Great Wall of China defaced on re-opening day, video of misbehaving tourist goes viral

Officials in China are planning to release a tourist "blacklist" to shame visitors caught intentionally causing damage to the Great Wall of China.

Authorities in China have decided to publicly shame visitors caught defacing the country's most famous monument, the Great Wall, in a bid to discourage them from vandalising the icon.

Great Wall vandalised on reopening day

A portion of the Great Wall, the popular Badaling section, re-opened on March 24, two months after it was closed due to the coronavirus outbreak. However, the very same day it opened, a tourist was reportedly captured on camera defacing the UNESCO World Heritage site using a key.

The video showing the visitor vandalising the historic monument went viral on China's Twitter-like platform Weibo and sparked massive uproar from Chinese citizens, which caused the hashtag #八达岭长城恢复开放首日被刻字, which translates to "Great Wall vandalised the first day it reopened," to become a trending topic on the platform. Check out the video below:

"How could such uncivilized behavior happen repeatedly?" asked Weibo user Wuhan Luyoujia on a discussion board. "I think these people should be arrested and locked away for five days so they would remember the lesson."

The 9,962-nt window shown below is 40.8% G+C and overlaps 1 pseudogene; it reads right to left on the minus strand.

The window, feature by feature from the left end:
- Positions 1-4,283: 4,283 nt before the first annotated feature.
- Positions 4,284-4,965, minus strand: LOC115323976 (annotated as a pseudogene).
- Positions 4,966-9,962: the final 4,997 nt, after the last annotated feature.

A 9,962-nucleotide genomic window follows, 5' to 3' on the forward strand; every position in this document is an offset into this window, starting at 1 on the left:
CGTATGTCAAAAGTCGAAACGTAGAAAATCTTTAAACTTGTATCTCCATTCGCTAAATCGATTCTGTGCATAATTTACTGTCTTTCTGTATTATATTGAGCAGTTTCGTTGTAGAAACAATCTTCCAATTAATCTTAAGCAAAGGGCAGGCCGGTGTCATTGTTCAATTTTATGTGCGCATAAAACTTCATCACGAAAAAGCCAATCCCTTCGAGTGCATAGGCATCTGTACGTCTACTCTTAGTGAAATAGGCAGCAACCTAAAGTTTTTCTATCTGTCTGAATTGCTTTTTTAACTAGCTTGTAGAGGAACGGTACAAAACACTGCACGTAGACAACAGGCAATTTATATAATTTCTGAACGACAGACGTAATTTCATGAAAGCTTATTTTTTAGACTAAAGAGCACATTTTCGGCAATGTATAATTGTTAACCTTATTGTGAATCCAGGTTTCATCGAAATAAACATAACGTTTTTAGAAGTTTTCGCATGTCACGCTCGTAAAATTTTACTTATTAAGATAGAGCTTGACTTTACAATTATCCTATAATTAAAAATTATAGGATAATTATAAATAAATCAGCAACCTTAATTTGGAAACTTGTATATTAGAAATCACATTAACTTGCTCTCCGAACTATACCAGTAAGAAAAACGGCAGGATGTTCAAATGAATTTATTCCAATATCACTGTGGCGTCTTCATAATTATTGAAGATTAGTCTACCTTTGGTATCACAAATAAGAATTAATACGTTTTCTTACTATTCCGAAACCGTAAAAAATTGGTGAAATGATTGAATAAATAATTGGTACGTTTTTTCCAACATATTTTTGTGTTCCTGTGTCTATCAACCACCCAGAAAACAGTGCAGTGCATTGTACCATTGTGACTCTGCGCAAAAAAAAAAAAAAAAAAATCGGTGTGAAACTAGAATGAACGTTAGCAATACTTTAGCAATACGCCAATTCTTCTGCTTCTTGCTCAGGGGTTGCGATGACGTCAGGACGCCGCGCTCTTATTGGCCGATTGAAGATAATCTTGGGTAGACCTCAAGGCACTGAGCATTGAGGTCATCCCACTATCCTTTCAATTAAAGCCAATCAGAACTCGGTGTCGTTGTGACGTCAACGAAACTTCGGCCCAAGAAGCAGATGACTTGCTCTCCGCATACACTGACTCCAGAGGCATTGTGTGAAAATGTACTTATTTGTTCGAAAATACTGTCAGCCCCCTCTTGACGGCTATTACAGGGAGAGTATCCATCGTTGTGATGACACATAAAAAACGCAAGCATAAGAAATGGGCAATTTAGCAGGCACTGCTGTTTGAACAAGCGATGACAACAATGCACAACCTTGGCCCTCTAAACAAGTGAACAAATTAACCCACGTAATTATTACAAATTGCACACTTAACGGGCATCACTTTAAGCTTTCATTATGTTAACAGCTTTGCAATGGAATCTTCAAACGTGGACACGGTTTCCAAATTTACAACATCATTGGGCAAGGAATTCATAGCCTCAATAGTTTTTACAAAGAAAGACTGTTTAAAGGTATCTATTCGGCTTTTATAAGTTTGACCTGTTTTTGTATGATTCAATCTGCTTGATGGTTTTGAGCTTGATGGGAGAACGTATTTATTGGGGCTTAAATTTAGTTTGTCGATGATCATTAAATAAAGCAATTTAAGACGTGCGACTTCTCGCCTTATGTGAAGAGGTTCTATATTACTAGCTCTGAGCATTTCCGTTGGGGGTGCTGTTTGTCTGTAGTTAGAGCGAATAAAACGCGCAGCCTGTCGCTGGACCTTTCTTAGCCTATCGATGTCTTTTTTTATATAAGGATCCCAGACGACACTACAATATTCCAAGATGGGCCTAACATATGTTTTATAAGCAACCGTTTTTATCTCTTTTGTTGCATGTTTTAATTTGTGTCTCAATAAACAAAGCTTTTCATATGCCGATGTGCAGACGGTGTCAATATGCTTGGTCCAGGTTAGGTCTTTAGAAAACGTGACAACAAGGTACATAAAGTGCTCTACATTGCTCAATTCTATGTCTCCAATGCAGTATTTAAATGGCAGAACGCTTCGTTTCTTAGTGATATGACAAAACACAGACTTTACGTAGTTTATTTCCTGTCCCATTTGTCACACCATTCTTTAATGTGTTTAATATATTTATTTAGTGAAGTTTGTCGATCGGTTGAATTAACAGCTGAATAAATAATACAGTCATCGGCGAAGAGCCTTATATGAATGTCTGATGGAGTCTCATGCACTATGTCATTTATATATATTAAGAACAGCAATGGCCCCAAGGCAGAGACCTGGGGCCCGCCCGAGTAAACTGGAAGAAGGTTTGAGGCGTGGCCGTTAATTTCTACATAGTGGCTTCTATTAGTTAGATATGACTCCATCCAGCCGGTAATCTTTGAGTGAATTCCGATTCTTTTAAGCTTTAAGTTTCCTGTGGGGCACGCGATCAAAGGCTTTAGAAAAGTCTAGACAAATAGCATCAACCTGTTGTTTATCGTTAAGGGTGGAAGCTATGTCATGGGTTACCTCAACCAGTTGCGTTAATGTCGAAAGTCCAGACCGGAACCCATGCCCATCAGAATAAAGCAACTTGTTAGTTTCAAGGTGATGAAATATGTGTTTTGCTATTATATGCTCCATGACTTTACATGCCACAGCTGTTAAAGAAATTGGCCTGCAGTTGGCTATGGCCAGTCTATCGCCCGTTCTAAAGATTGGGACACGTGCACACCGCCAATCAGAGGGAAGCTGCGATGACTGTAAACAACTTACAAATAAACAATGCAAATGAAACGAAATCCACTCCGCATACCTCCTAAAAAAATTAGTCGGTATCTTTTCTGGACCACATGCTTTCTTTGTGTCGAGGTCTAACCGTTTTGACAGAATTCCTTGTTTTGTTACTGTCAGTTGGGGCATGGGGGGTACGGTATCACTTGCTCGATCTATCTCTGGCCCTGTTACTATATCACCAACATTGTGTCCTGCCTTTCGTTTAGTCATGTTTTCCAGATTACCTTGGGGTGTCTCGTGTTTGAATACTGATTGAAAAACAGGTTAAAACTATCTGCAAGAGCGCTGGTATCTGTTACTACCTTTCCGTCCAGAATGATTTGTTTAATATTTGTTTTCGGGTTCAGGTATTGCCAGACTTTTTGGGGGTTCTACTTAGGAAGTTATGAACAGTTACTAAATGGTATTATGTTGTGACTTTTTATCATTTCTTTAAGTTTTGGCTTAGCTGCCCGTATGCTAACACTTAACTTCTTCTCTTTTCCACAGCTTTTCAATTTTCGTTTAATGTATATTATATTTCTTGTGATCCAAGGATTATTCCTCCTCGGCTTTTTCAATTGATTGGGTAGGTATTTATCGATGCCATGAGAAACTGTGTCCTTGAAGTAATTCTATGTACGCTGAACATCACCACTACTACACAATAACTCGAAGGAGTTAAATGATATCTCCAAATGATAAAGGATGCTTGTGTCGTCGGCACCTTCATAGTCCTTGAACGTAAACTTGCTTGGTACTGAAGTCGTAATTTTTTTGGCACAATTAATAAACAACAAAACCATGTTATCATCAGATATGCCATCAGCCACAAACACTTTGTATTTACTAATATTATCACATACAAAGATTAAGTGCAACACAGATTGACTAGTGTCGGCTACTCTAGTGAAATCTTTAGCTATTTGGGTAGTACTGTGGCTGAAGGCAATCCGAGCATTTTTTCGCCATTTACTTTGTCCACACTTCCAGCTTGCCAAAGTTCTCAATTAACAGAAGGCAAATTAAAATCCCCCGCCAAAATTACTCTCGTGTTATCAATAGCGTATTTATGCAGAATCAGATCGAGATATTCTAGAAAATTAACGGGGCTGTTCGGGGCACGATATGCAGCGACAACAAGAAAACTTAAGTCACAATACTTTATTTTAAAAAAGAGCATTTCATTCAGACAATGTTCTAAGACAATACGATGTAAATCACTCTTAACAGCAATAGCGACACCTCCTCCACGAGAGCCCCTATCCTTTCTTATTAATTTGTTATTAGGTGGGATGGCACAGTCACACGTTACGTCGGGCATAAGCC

The tourist in the video was identified as a juvenile, who confessed to her destructive and unruly behaviour. If the offence is classified as a criminal act, violators will be handed over to to the police in accordance with law.

Authorities to release tourist 'blacklist'

In response, The Great Wall Office has rolled out a series of disciplinary measures, which went into effect on Monday, April 6, to deal with vandalism and rowdy visitors.

According to the Yanqing County Badaling Special Zone Office's Weibo account, those who are caught intentionally damaging the site, such as scratching or carving into the wall, will have to pay heavy administrative penalties.

World's worst maintenance project? Section of China's Great Wall smeared with cement
A section of the Great Wall of China is pictured at Simatai, located on the outskirts of Beijing Reuters

Misbehaving tourists will then be added to a blacklist that will be announced to the public regularly to "increase awareness and apply pressure [on tourists] with public opinion."

Offenders will also face restrictions when they try to purchase online tickets to the Great Wall in the future and The Information Office of the Beijing Municipal Government said they're also considering banning the blacklisted tourists from entering other tourist attractions in the district.

Related topics : Coronavirus